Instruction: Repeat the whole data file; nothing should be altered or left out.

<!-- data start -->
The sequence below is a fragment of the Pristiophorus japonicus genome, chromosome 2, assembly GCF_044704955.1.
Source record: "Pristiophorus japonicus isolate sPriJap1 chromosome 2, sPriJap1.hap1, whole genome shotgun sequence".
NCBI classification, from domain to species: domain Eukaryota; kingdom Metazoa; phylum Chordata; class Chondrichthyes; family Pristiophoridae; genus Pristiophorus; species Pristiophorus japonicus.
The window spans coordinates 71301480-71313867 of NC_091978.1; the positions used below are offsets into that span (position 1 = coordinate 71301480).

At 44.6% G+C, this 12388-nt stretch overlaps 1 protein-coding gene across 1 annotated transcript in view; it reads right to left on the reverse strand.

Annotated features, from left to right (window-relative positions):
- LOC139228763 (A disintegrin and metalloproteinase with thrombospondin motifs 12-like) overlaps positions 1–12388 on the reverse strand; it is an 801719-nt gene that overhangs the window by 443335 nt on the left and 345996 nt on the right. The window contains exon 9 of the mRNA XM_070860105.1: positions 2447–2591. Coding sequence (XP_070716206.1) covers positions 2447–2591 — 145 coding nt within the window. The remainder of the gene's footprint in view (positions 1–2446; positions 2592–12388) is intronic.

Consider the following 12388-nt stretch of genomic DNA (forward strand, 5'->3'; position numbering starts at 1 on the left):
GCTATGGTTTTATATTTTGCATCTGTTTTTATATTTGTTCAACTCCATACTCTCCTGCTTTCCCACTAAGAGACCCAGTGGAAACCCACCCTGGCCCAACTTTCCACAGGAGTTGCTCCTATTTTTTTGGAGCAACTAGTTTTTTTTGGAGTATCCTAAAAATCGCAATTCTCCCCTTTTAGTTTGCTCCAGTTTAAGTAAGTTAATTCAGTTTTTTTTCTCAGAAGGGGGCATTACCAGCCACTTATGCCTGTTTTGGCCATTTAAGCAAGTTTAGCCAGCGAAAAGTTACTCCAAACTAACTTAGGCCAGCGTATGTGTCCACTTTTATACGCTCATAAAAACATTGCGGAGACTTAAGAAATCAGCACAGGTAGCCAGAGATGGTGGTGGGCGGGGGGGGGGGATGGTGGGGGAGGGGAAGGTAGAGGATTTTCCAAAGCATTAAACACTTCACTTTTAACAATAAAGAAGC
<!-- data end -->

The sequence below is a fragment of the Pristiophorus japonicus genome, chromosome 2, assembly GCF_044704955.1.
Source record: "Pristiophorus japonicus isolate sPriJap1 chromosome 2, sPriJap1.hap1, whole genome shotgun sequence".
NCBI classification, from domain to species: domain Eukaryota; kingdom Metazoa; phylum Chordata; class Chondrichthyes; family Pristiophoridae; genus Pristiophorus; species Pristiophorus japonicus.
The window spans coordinates 71301480-71313867 of NC_091978.1; the positions used below are offsets into that span (position 1 = coordinate 71301480).

At 44.6% G+C, this 12388-nt stretch overlaps 1 protein-coding gene across 1 annotated transcript in view; it reads right to left on the reverse strand.

Annotated features, from left to right (window-relative positions):
- LOC139228763 (A disintegrin and metalloproteinase with thrombospondin motifs 12-like) overlaps positions 1–12388 on the reverse strand; it is an 801719-nt gene that overhangs the window by 443335 nt on the left and 345996 nt on the right. The window contains exon 9 of the mRNA XM_070860105.1: positions 2447–2591. Coding sequence (XP_070716206.1) covers positions 2447–2591 — 145 coding nt within the window. The remainder of the gene's footprint in view (positions 1–2446; positions 2592–12388) is intronic.

Consider the following 12388-nt stretch of genomic DNA (forward strand, 5'->3'; position numbering starts at 1 on the left):
GCTATGGTTTTATATTTTGCATCTGTTTTTATATTTGTTCAACTCCATACTCTCCTGCTTTCCCACTAAGAGACCCAGTGGAAACCCACCCTGGCCCAACTTTCCACAGGAGTTGCTCCTATTTTTTTGGAGCAACTAGTTTTTTTTGGAGTATCCTAAAAATCGCAATTCTCCCCTTTTAGTTTGCTCCAGTTTAAGTAAGTTAATTCAGTTTTTTTTCTCAGAAGGGGGCATTACCAGCCACTTATGCCTGTTTTGGCCATTTAAGCAAGTTTAGCCAGCGAAAAGTTACTCCAAACTAACTTAGGCCAGCGTATGTGTCCACTTTTATACGCTCATAAAAACATTGCGGAGACTTAAGAAATCAGCACAGGTAGCCAGAGATGGTGGTGGGCGGGGGGGGGGGATGGTGGGGGAGGGGAAGGTAGAGGATTTTCCAAAGCATTAAACACTTCACTTTTAACAATAAAGAAGC